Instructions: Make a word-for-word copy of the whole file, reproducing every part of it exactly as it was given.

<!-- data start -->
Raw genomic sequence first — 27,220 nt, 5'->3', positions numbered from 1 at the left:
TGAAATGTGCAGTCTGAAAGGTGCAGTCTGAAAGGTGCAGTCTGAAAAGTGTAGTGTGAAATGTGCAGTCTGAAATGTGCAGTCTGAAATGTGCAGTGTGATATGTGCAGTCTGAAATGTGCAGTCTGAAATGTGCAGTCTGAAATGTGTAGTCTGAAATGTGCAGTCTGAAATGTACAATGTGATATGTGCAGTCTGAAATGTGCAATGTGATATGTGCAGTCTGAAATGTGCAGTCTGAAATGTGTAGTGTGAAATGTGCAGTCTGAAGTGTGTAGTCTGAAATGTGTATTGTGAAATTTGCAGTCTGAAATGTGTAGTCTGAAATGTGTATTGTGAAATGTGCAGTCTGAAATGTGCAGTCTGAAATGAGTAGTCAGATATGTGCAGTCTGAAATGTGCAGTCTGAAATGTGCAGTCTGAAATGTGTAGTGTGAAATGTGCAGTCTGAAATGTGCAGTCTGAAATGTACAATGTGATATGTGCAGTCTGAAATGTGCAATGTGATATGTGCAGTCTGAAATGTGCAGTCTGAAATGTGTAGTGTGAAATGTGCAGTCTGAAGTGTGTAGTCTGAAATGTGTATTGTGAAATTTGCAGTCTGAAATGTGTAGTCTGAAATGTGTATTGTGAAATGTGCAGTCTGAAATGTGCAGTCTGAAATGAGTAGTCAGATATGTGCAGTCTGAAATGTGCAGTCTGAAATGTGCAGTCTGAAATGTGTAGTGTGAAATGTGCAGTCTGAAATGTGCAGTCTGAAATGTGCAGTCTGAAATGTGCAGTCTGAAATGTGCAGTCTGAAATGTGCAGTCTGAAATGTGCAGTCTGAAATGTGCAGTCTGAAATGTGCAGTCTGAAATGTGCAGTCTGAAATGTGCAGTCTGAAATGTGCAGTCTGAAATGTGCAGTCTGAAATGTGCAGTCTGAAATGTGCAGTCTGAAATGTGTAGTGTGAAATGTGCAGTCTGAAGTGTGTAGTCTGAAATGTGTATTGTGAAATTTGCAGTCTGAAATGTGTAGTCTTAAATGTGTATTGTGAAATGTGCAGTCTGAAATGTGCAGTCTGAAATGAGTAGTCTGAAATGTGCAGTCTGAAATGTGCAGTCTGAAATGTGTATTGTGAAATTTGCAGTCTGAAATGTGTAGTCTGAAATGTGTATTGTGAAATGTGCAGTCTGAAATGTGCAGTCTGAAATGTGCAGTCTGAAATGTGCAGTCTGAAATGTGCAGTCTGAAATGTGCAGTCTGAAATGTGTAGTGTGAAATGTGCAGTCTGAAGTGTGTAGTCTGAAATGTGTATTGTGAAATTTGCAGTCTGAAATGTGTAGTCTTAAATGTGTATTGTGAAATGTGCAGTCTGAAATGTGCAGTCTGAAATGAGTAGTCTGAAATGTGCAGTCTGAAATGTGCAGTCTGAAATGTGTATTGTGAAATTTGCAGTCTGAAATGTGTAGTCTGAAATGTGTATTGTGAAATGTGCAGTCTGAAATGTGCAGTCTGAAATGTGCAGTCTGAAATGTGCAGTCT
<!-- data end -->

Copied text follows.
Raw genomic sequence first — 27,220 nt, 5'->3', positions numbered from 1 at the left:
TGAAATGTGCAGTCTGAAAGGTGCAGTCTGAAAGGTGCAGTCTGAAAAGTGTAGTGTGAAATGTGCAGTCTGAAATGTGCAGTCTGAAATGTGCAGTGTGATATGTGCAGTCTGAAATGTGCAGTCTGAAATGTGCAGTCTGAAATGTGTAGTCTGAAATGTGCAGTCTGAAATGTACAATGTGATATGTGCAGTCTGAAATGTGCAATGTGATATGTGCAGTCTGAAATGTGCAGTCTGAAATGTGTAGTGTGAAATGTGCAGTCTGAAGTGTGTAGTCTGAAATGTGTATTGTGAAATTTGCAGTCTGAAATGTGTAGTCTGAAATGTGTATTGTGAAATGTGCAGTCTGAAATGTGCAGTCTGAAATGAGTAGTCAGATATGTGCAGTCTGAAATGTGCAGTCTGAAATGTGCAGTCTGAAATGTGTAGTGTGAAATGTGCAGTCTGAAATGTGCAGTCTGAAATGTACAATGTGATATGTGCAGTCTGAAATGTGCAATGTGATATGTGCAGTCTGAAATGTGCAGTCTGAAATGTGTAGTGTGAAATGTGCAGTCTGAAGTGTGTAGTCTGAAATGTGTATTGTGAAATTTGCAGTCTGAAATGTGTAGTCTGAAATGTGTATTGTGAAATGTGCAGTCTGAAATGTGCAGTCTGAAATGAGTAGTCAGATATGTGCAGTCTGAAATGTGCAGTCTGAAATGTGCAGTCTGAAATGTGTAGTGTGAAATGTGCAGTCTGAAATGTGCAGTCTGAAATGTGCAGTCTGAAATGTGCAGTCTGAAATGTGCAGTCTGAAATGTGCAGTCTGAAATGTGCAGTCTGAAATGTGCAGTCTGAAATGTGCAGTCTGAAATGTGCAGTCTGAAATGTGCAGTCTGAAATGTGCAGTCTGAAATGTGCAGTCTGAAATGTGCAGTCTGAAATGTGCAGTCTGAAATGTGTAGTGTGAAATGTGCAGTCTGAAGTGTGTAGTCTGAAATGTGTATTGTGAAATTTGCAGTCTGAAATGTGTAGTCTTAAATGTGTATTGTGAAATGTGCAGTCTGAAATGTGCAGTCTGAAATGAGTAGTCTGAAATGTGCAGTCTGAAATGTGCAGTCTGAAATGTGTATTGTGAAATTTGCAGTCTGAAATGTGTAGTCTGAAATGTGTATTGTGAAATGTGCAGTCTGAAATGTGCAGTCTGAAATGTGCAGTCTGAAATGTGCAGTCTGAAATGTGCAGTCTGAAATGTGCAGTCTGAAATGTGTAGTGTGAAATGTGCAGTCTGAAGTGTGTAGTCTGAAATGTGTATTGTGAAATTTGCAGTCTGAAATGTGTAGTCTTAAATGTGTATTGTGAAATGTGCAGTCTGAAATGTGCAGTCTGAAATGAGTAGTCTGAAATGTGCAGTCTGAAATGTGCAGTCTGAAATGTGTATTGTGAAATTTGCAGTCTGAAATGTGTAGTCTGAAATGTGTATTGTGAAATGTGCAGTCTGAAATGTGCAGTCTGAAATGTGCAGTCTGAAATGTGCAGTCT